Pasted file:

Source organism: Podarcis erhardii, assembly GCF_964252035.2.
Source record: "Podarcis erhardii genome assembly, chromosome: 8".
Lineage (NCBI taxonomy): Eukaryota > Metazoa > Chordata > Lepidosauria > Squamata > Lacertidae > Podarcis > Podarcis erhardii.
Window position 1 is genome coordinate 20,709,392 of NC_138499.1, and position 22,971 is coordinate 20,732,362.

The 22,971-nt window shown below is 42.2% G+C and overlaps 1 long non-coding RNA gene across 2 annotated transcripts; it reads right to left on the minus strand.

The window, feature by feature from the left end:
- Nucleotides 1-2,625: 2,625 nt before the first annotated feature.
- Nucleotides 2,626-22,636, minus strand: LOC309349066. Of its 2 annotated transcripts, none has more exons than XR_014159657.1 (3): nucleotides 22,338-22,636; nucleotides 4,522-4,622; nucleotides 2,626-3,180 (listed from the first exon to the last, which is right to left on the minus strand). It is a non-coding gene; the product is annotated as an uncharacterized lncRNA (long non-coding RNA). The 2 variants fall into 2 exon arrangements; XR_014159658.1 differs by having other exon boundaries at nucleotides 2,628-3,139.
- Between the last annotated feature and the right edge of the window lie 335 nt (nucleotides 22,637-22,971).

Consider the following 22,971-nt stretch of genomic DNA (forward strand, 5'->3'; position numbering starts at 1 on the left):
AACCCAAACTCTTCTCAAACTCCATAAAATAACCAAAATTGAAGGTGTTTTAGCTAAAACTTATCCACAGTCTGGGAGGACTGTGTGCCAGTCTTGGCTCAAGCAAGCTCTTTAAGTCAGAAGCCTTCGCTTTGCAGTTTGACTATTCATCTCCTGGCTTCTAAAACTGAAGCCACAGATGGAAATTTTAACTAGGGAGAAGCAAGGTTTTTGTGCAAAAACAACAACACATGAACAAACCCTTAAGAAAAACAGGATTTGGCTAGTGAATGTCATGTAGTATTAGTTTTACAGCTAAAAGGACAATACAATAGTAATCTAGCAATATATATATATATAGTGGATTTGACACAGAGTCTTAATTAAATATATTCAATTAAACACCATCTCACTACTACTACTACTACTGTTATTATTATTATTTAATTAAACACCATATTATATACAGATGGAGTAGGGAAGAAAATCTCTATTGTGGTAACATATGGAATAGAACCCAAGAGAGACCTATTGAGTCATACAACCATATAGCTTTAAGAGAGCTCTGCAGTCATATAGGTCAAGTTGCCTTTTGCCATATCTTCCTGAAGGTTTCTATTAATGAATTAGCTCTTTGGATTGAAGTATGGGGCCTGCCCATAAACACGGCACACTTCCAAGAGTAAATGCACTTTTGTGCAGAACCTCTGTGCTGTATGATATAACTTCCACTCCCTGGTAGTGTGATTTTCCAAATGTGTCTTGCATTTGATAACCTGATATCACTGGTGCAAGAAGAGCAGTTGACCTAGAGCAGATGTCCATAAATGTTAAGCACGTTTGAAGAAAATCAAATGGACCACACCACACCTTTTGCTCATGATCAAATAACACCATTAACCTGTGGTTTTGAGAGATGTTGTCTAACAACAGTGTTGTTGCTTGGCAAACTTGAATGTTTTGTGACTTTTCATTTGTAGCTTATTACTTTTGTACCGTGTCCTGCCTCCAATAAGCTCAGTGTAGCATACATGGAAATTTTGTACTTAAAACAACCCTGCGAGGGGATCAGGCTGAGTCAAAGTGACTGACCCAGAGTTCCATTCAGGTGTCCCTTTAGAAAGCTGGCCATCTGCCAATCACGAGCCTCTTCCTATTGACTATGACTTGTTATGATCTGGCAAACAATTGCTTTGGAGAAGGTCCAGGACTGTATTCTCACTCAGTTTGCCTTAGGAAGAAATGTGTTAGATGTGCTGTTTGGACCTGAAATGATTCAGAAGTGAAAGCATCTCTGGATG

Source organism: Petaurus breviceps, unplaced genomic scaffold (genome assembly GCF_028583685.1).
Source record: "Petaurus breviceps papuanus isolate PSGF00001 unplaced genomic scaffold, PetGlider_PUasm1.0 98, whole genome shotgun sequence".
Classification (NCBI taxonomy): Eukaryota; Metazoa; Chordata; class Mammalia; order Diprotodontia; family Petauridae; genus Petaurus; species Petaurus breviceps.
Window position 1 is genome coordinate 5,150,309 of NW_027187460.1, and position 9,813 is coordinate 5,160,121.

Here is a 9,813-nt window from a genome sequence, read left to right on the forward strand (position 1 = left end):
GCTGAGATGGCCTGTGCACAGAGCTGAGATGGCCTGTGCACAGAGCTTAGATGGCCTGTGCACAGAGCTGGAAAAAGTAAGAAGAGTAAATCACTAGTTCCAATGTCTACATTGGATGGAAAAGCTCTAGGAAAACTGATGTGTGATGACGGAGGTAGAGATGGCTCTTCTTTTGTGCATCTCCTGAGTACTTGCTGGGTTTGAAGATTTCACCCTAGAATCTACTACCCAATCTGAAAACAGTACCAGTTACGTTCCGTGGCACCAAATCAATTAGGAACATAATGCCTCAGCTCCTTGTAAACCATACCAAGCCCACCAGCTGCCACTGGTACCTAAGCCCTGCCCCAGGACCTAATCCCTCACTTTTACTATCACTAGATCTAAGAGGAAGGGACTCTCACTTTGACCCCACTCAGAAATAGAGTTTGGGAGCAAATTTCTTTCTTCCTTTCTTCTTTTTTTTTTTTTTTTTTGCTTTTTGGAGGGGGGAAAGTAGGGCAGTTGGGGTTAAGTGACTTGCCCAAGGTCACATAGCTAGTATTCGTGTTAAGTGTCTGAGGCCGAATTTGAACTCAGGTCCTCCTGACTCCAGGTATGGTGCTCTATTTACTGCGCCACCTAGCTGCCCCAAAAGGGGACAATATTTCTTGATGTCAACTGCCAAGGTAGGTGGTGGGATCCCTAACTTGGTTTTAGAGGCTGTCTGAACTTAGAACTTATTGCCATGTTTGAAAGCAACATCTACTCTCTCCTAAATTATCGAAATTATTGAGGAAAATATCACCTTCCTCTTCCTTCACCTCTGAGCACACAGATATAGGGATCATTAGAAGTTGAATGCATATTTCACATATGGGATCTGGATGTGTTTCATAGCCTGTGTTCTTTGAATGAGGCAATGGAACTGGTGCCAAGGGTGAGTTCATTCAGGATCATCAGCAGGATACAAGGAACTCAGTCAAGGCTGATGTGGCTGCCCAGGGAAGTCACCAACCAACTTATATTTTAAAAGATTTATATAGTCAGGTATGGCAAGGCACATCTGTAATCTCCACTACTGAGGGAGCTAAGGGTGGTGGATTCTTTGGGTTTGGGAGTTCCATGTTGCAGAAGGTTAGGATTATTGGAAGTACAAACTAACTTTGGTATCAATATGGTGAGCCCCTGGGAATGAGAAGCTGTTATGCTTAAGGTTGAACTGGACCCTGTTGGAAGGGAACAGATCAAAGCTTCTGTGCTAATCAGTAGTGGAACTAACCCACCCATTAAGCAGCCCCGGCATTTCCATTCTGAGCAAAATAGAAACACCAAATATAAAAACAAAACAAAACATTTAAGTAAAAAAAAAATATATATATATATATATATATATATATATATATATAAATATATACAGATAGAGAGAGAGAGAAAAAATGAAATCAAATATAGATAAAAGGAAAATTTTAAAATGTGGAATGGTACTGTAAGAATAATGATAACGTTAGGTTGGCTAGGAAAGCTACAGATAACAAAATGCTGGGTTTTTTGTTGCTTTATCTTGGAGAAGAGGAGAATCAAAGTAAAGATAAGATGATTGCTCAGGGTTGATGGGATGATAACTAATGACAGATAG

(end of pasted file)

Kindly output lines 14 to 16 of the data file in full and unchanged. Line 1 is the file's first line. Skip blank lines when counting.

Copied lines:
Classification (NCBI taxonomy): Eukaryota; Metazoa; Chordata; class Mammalia; order Diprotodontia; family Petauridae; genus Petaurus; species Petaurus breviceps.
Window position 1 is genome coordinate 5,150,309 of NW_027187460.1, and position 9,813 is coordinate 5,160,121.

Here is a 9,813-nt window from a genome sequence, read left to right on the forward strand (position 1 = left end):